> to things like IB and other fast PCIe cut-through technologies.  But
> this is what Amazon, et al provide.  You can build this yourself with
> OpenStack.  Works great for less latency sensitive apps, and you can
> have each VM be whatever the application needs to run supported.
> 3) Docker/Container based:  Sort of a cross between stateless and VM
> based, it provides direct hardware access, and you can set up
> effectively independent and completely supportable containers to run on
> each system, independent of the OS requirements of the job.  See
> http://www.docker.com/whatisdocker/
>> Being part of a larger community, running the same builds, has its
>> advantages.  You won't be the only person encountering a weird stability
>> or performance bug.  You also get vendor hardware support, which is
>> huge.
> You won't get vendor support for CentOS.  And CentOS cannot be "shipped"
> by a commercial entity anymore in a for profit manner, for any reason.
> See  http://www.centos.org/legal/trademarks/#unacceptable-uses .  They
> aimed this (obviously) at Oracle and OEL, but it presents, shall we say,
> some interesting collateral damage.
> If you want a Red Hat based distro in a commercial sense, you are
> currently limited to, not surprisingly, Red Hat.  Sure, you might use
> https://www.scientificlinux.org/ which is a rebuild + added bits -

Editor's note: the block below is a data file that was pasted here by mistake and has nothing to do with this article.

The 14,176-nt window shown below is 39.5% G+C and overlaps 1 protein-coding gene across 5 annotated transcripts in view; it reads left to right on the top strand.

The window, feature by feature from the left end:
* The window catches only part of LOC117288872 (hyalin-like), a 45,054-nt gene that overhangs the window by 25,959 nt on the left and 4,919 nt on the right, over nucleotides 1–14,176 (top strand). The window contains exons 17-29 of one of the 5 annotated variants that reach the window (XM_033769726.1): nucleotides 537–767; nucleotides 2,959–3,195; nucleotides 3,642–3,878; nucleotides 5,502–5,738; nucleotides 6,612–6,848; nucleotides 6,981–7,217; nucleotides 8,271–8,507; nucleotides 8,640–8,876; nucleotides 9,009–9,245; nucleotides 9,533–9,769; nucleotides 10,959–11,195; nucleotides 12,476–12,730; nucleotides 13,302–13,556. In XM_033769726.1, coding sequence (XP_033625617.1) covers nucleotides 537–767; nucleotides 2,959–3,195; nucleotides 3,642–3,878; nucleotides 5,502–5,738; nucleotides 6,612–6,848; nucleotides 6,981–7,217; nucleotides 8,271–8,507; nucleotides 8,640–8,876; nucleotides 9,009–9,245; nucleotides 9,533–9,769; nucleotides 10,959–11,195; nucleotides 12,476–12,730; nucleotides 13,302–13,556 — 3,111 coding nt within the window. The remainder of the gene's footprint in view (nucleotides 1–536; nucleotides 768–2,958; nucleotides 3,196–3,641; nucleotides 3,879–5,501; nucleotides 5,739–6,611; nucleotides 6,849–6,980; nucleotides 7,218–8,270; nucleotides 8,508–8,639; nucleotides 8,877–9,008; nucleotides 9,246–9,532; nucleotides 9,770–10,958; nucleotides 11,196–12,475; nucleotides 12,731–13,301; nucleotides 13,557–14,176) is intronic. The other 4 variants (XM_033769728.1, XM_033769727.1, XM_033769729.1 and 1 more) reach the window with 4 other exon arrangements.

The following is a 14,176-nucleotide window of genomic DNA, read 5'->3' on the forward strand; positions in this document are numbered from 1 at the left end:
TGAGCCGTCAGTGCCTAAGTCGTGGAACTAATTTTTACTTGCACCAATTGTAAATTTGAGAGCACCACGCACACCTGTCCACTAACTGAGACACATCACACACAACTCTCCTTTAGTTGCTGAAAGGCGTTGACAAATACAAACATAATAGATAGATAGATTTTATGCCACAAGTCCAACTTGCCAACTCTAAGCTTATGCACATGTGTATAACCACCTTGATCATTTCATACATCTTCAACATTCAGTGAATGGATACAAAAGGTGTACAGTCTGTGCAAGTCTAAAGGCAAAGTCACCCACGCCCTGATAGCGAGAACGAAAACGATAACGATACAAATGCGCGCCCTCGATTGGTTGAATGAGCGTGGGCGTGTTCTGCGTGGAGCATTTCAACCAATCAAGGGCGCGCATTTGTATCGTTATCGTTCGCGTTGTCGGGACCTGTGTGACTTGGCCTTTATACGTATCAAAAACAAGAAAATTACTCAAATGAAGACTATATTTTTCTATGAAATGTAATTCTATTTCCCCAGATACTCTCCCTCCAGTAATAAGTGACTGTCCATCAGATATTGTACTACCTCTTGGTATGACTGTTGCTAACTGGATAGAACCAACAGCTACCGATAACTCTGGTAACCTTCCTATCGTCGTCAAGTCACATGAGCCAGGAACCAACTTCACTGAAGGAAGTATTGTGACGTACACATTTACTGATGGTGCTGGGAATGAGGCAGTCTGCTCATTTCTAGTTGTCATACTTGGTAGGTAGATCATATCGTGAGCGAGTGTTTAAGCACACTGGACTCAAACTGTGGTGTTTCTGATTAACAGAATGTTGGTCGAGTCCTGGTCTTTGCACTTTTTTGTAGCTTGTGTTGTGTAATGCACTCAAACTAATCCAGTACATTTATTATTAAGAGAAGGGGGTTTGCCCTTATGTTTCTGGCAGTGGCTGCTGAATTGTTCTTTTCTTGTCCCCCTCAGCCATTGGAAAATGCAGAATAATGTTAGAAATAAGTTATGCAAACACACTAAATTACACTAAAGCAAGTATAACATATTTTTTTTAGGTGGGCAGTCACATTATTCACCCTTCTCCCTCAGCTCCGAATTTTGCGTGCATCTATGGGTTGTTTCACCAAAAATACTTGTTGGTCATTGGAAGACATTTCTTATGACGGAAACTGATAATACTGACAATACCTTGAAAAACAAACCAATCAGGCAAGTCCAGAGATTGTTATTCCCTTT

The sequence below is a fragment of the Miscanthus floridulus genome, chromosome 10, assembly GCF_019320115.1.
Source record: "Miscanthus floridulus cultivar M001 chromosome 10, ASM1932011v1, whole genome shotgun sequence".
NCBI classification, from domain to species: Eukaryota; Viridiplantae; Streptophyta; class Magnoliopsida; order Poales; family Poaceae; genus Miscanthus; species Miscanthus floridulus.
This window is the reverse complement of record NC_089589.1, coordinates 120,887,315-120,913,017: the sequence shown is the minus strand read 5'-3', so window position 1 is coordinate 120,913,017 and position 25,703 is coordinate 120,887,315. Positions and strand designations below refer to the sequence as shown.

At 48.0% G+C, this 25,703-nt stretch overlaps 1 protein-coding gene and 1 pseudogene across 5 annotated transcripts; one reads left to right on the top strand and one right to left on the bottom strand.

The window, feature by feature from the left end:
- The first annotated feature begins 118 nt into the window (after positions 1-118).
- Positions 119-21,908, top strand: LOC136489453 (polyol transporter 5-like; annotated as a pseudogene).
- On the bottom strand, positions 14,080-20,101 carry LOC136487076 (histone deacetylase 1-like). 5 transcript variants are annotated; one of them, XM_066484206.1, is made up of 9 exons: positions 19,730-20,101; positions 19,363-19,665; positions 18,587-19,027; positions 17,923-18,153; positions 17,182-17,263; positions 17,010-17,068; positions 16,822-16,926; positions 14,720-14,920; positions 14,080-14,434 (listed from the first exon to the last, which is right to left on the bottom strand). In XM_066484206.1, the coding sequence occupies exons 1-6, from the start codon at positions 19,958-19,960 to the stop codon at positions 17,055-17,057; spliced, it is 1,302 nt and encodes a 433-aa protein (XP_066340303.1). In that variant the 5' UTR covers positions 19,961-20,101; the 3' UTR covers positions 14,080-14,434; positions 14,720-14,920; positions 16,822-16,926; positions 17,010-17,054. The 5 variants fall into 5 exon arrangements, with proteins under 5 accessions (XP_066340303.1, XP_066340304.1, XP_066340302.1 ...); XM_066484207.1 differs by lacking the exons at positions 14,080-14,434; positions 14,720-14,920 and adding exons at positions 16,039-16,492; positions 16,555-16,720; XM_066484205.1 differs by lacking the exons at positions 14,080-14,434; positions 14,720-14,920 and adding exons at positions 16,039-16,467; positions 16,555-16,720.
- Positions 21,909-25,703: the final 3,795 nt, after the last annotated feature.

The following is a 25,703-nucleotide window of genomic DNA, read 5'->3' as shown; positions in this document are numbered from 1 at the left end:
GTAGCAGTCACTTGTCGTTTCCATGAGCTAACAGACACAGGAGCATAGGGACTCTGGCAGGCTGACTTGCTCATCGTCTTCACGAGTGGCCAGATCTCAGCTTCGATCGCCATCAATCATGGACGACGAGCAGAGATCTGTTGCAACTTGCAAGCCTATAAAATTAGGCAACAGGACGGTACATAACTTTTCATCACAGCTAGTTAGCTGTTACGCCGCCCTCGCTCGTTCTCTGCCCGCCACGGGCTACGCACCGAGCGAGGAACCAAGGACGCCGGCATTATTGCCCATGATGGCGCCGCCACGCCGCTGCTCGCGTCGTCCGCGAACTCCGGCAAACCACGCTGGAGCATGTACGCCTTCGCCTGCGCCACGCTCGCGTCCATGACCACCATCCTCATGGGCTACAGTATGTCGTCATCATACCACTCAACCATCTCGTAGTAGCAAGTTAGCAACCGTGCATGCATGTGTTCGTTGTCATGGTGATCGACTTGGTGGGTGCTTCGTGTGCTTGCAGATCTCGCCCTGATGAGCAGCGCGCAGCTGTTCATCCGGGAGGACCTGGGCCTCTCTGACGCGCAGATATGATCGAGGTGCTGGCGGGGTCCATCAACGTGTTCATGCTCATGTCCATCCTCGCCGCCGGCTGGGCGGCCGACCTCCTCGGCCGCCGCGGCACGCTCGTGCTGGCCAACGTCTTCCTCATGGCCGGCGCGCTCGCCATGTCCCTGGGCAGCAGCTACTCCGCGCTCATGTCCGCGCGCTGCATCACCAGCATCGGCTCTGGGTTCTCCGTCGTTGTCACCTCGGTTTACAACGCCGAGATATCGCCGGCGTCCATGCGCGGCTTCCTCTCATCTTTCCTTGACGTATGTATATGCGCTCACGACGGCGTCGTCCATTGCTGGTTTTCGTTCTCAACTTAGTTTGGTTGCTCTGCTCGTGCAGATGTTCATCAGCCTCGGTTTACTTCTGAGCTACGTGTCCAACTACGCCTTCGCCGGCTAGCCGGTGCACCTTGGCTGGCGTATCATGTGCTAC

> copyrighted bits.
> We switched our systems to Debian after we saw this.  We've been quite
> unhappy with some of the horrible broken-ness we've seen in the init
> system with {Red Hat|CentOS} 6.x for a while, and that legal change plus
> some nasty unfixable dracut stuff pushed us to better vistas.
>> I know the counter arguments here.  There is always going to be the
>> coder that wants Ubuntu and this-month's release of $LANGUAGE, like on
>> their vagrant box.  I have found the Software Collections to be a
> Err ... no.  The center of mass of the market has moved on to the faster
> changing distributions.  We opted for Debian over Ubuntu due to
> silliness in the Ubuntu kernel bits that made adding our patches hard.
> Much easier with a sane system.  Its very ... very ... hard to fix all
> the breakage when we make changes to CentOS/Red Hat.  You might say
> "don't change", but since part of our value is inherent in the changes,
> well ...
> As I've been saying for more than a decade, the application OS
> requirements are a detail of the job.  Tools like kvm and docker let us
> get away from having a massive impedance mismatch between application
> requirements and node software environment requirements.
> Having fought the supported OS battles for decades (jeez ... since the
> 80s!), and having the scars to prove it, I personally prefer the
> simpler/better/lower friction route.  No more square pegs in round holes.
> --
> Joseph Landman, Ph.D
> Founder and CEO
> Scalable Informatics, Inc.
> email: landman at scalableinformatics.com
> web  : http://scalableinformatics.com
> twtr : @scalableinfo
> phone: +1 734 786 8423 x121
> cell : +1 734 612 4615